Invasive Plants of Midewin

Do you know that nearly one-quarter of the kinds of plants growing wild in Illinois are not native here? They come from somewhere else!

 

Many of the plants we grow as crops, lawn, or garden flowers originate from Europe, Asia, or other places. Common wild plants, including dandelions, Queen Anne’s lace, clover, and crabgrass were brought here from other lands. While most of these non-native plants are beneficial to us, or at least benign, some do cause problems; these are the non-native invasive plants.

 

Some of these plants cause obvious damage, such as the weeds that infest farmland or gardens, and some invasive plants have a more insidious impact. These plants harm our natural heritage by changing native habitats and, displacing native wildlife and plants. Invasive species (both plants and animals) are now considered the #2 threat to endangered wildlife and plants (#1 remains habitat destruction).

 

How did these non-native invasive plants get to Illinois?

 

Some were brought on purpose and planted in gardens. Gardeners and nursery growers were unaware of the threat these plants posed and the plants have spread unchecked. Purple loosestrife, bush-honeysuckle, and buckthorn all originated as garden plants. Other invasive plants were imported because of perceived benefits to wildlife or other natural resources. Autumn olive and multiflora rose were planted to provide food and cover for wild game, and crownvetch was used to control erosion. Instead, these plants now degrade habitats and displace the native plants needed by wildlife for food and cover. Invasive plants can alter wetlands by causing changes in water levels or shading out desirable vegetation. Reed canary-grass has taken over many wetlands and displaced all the native sedges, rushes, and wildflowers.

 

Why are these plants out of control?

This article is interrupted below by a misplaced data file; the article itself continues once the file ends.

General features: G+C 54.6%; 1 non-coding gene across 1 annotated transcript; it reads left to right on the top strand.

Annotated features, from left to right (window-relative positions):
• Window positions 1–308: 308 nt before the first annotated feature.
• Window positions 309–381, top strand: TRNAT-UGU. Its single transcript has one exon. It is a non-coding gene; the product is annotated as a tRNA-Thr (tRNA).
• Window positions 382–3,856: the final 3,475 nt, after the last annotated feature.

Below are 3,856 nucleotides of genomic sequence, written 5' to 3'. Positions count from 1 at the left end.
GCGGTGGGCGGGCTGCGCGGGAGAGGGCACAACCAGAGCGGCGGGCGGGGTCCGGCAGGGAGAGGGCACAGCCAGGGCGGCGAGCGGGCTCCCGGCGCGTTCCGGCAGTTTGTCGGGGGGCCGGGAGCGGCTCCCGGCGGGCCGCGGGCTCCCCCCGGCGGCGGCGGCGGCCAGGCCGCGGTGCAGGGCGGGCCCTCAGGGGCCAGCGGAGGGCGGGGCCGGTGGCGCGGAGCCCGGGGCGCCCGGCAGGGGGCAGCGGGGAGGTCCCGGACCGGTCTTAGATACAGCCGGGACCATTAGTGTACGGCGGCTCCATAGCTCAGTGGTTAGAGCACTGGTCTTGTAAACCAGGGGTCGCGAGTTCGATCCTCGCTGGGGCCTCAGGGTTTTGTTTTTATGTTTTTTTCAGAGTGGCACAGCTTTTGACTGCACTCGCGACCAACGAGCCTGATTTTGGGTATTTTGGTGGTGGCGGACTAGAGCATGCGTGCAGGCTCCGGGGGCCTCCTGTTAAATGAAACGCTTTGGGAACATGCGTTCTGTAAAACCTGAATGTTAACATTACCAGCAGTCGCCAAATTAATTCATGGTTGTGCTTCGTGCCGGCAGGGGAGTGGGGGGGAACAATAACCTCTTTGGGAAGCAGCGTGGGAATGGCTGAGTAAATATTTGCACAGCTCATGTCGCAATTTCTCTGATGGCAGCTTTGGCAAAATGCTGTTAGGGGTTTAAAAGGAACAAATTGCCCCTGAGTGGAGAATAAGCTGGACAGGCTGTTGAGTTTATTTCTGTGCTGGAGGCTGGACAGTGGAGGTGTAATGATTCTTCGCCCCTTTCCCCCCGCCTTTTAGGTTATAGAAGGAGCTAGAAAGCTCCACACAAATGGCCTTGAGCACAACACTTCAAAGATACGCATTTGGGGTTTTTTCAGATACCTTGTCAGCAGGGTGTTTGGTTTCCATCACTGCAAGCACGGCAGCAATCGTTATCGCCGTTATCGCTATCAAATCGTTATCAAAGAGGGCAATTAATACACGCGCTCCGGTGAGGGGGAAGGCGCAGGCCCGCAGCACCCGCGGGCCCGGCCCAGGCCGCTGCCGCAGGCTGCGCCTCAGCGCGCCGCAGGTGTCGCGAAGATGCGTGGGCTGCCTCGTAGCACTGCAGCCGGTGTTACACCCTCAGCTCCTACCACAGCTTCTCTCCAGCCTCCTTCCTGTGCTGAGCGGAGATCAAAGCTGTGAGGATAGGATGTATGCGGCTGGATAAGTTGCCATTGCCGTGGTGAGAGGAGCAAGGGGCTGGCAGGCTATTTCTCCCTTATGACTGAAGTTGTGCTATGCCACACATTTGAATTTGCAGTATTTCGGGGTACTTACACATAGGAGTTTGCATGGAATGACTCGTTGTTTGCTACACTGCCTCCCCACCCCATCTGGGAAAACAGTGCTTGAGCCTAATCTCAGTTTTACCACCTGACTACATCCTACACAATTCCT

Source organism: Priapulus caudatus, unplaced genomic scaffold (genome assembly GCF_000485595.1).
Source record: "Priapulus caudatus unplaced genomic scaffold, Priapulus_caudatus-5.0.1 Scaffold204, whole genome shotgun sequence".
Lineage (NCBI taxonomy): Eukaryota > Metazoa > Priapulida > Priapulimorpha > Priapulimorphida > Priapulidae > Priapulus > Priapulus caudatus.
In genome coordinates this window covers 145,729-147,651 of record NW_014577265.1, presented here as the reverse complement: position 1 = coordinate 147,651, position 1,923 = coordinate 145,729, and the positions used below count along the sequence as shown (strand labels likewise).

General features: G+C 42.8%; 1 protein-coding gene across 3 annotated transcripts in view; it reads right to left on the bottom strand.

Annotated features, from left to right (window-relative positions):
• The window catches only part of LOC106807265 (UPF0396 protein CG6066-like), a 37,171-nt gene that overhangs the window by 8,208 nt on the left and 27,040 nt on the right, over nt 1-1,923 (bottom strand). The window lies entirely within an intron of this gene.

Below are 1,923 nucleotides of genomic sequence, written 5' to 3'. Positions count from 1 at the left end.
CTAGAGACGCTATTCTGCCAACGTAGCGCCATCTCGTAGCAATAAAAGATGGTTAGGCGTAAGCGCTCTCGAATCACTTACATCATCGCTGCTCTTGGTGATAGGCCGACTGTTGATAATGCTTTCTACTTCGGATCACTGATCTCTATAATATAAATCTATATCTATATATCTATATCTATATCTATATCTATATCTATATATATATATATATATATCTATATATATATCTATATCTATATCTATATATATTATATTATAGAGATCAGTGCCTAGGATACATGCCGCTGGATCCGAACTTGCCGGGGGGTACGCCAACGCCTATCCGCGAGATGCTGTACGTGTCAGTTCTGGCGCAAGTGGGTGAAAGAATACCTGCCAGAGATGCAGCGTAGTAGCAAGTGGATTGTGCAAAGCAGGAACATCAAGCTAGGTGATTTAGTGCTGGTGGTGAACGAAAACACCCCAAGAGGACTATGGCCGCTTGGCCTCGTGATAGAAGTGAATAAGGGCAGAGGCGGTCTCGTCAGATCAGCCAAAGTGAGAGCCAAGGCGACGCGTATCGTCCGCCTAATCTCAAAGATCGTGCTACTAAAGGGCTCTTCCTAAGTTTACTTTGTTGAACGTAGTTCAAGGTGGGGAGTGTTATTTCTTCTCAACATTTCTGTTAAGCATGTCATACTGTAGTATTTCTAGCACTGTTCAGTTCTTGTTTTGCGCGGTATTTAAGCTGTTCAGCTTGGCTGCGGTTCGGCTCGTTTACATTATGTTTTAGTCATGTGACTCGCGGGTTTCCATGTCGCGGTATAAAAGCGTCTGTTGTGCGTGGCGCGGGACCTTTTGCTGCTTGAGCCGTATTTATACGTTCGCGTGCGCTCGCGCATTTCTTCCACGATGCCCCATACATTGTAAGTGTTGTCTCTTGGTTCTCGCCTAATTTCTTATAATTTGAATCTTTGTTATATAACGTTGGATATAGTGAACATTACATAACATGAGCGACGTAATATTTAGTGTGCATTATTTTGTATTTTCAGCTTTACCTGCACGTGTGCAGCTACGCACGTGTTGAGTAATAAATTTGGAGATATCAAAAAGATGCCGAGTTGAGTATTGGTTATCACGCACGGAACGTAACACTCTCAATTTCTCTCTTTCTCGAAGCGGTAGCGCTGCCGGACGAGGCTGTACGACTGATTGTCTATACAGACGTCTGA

These plants have been brought here from somewhere else, and they left their natural enemies (especially insects and diseases) behind. At Midewin, we attack invasive plants using many techniques. Restoring native habitats, such as tallgrass prairie, helps to provide competition for non-native plants. But for the natives to get a foothold, we often must reduce infestations by hand-pulling, mowing, cutting, cultivating, and using compatible herbicides. No one technique works 100%, and we often use a combination of the above methods.

 

There are nearly 70 non-native, invasive plant species at Midewin that threaten restoration, management, health, and safety.

 

Priority species treated in 2008, for example, include:

  • garlic mustard
  • cut-leaved teasel
  • common teasel
  • yellow sweet clover
  • white sweet clover
  • wild parsnip
  • poison hemlock
  • canada thistle
  • musk thistle
  • bull thistle
  • plumeless thistle
  • blue globe thistle
  • purple loosestrife
  • crownvetch
  • bird’s-foot trefoil
  • reed canary grass
  • common reed
  • invasive cattails
  • autumn-olive
  • osage-orange
  • multiflora rose
  • amur honeysuckle
  • white mulberry
  • black locust
  • european buckthorn
  • sericea lespedeza
  • red clover
  • white clover
  • quack-grass
  • smooth brome grass
  • field garlic